An unmodded 2012 VW Golf R makes 256 horsepower and 243 pound-feet of torque. Saddled with the weight of its all-wheel-drive system, the Mk6 Golf R is not that much faster than a Mk7 GTI. The new GTI has 210 to 220 horsepower, and its certainly not as quick as the Mk7 Golf R. Volkswagen’s hot hatch king now comes with 292 horsepower and 280 pound-feet of twist. However, with some homework and a good set of tools, we think the Mk6 can be upgraded to match (or even better) the performance of the Mk7 Golf R without compromising the demure hatchback’s dynamic performance and refined ride quality.

How is the Mk6 Golf R project car better after a few modifications?

Stay tuned for a series of articles featuring the Golf R project car. We’ll outline the car’s performance and cosmetic modifications, and describe how the changes affected the car, for better or worse. We want to personalize our German hot hatch, but not compromise the Golf’s fine qualities. Thus, we’re taking a conservative approach whenever we’re hit with the urge to change things up.

2012 VW Golf R European LED vs U.S. taillights
Mk6 VW Golf R comparison of Europenan LED vs U.S. spec taillights

One example is the rear taillights. The North American model has boring, old-fashioned incandescent lights at the rear. On the other hand, Volkswagen bestowed the European Golf R with LED taillights that look much nicer. In short order, we replaced the stock taillights with the Euro-style LED taillights. Not only are the LED taillights brighter than the US-spec version, the “cool” factor went up a couple notches because only Golf aficionados will recognize the subtle change.

A little internet shopping yielded a set of Helix/Depo Euro LED taillights (pictured below) from a seller on eBay. While a VW purist would have purchased the true factory-spec European taillights, we discovered the cost of the OEM version is close to $800 and they require coding changes to the VCDS software.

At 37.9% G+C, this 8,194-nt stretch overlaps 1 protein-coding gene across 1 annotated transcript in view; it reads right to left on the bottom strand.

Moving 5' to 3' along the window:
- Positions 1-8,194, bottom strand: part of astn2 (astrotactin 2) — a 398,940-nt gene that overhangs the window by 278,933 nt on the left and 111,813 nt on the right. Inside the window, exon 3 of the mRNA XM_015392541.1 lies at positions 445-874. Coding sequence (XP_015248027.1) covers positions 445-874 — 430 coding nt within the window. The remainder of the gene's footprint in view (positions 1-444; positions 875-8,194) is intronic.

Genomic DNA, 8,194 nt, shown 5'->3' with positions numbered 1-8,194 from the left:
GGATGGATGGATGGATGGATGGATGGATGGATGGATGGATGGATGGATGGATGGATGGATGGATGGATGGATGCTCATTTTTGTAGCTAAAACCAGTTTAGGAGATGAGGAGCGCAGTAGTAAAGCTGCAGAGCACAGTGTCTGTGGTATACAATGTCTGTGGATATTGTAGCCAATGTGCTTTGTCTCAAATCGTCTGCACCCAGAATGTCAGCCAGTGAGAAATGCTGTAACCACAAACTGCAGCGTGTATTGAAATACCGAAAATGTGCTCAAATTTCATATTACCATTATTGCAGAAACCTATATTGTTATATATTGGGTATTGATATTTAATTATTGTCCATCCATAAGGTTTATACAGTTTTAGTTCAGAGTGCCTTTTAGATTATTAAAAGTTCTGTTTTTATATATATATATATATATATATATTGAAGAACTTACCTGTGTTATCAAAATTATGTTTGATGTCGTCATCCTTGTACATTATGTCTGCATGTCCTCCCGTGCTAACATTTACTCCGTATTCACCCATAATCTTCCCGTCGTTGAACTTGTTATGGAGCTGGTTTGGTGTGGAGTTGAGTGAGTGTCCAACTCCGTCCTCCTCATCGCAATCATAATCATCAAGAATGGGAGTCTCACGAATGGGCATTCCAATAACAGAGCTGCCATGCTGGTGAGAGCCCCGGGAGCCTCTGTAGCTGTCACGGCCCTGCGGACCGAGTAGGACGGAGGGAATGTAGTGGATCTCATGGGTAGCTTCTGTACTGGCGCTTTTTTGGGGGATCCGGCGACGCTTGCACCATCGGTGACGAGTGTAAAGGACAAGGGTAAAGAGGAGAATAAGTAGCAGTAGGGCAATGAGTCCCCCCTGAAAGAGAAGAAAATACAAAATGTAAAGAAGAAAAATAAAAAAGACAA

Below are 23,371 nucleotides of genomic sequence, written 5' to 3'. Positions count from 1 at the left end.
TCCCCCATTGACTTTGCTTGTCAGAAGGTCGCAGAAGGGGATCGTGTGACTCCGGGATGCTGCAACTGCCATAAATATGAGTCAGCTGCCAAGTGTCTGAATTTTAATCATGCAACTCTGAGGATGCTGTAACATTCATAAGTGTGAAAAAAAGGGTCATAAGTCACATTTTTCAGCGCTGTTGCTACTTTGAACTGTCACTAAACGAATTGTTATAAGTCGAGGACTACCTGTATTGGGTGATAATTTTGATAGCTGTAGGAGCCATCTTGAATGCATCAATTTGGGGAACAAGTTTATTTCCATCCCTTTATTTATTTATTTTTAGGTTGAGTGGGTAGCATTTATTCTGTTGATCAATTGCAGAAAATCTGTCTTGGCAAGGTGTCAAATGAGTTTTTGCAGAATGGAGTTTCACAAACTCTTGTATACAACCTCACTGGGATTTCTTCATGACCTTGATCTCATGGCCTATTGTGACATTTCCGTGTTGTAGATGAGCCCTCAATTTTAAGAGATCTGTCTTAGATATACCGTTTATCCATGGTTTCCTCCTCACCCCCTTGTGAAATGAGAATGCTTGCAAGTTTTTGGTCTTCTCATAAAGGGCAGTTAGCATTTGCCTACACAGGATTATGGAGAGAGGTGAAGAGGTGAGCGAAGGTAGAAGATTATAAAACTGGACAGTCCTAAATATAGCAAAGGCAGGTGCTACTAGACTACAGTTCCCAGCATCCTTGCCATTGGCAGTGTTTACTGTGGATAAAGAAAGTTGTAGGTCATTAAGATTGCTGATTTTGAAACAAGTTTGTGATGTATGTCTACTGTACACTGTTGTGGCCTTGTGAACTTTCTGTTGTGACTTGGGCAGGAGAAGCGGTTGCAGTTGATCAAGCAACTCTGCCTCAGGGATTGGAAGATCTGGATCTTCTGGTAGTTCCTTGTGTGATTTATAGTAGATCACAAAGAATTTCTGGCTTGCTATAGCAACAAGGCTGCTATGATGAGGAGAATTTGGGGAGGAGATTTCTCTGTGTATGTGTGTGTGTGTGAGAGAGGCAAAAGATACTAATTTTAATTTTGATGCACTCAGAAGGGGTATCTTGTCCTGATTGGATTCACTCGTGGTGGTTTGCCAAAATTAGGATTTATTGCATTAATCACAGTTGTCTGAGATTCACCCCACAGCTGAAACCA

The advantages of choosing the replicas made by Helix/Depo outweighed our desire to stick with OEM parts. First, there is a huge cost benefit (we are on a budget, after all). Plus, reprogramming the software is also unnecessary with this option. We took a leap of faith, and we weren’t disappointed. The lights fit perfectly, with evenly spaced gaps and zero water leaks past the seals.

Installing the new LED taillights was straightforward and no special skills were required for the installation. The only detail that didn’t measure up to our standards was the molding flash on the edge of the plastic lenses. While the unfinished edges are barely visible from a few feet away, we noticed some of the edges were unpolished and rough to the touch.

What’s next for the Golf R project car?

Let us know what we can do next to customize our 2012 Golf R in the comments section. Keep in mind that we have a tight budget. We’re also not willing to compromise the integrity and character of this hot little hatchback.

SPECIFICATIONS: 2012 VW Golf R w/sunroof and navigation

Base MSRP: $35,490
Price as Tested (new): $36,260 (including destination charge)
Engine: 2.0-liter TSI, turbocharged inline-4
Drivetrain (Layout): Front-engine, all-wheel drive
Horsepower: 256 hp @ 6,000 RPM
Torque: 243 lb-ft @ 2,400 RPM
Transmission: 6-speed manual
0-60 Acceleration: 5.9 seconds
Top Speed: 127 MPH
Suspension: Front: Strut-type w/lower control arms, coil springs, shocks, anti-roll bar

Rear: Multi-link w/coil springs, shocks, anti-roll bar

Brakes: Power-assisted four-wheel discs (vented front, solid rear)
Tires: Continental ExtremeContact Sport 225/45R18
Fuel capacity: 14.5 gallons
Fuel economy (EPA):

Observed Fuel Economy:

19 / 27 / 22 MPG (city/hwy/combined)

24 MPG average


Wheelbase: 101.5 inches
Length:  165.8 inches
Width: 70.0 inches
Height:  57.5 inches
Cargo capacity: 53.7 cubic feet (w/ seats folded)
Ground clearance: 5.0 inches
Curb Weight: 3,325 pounds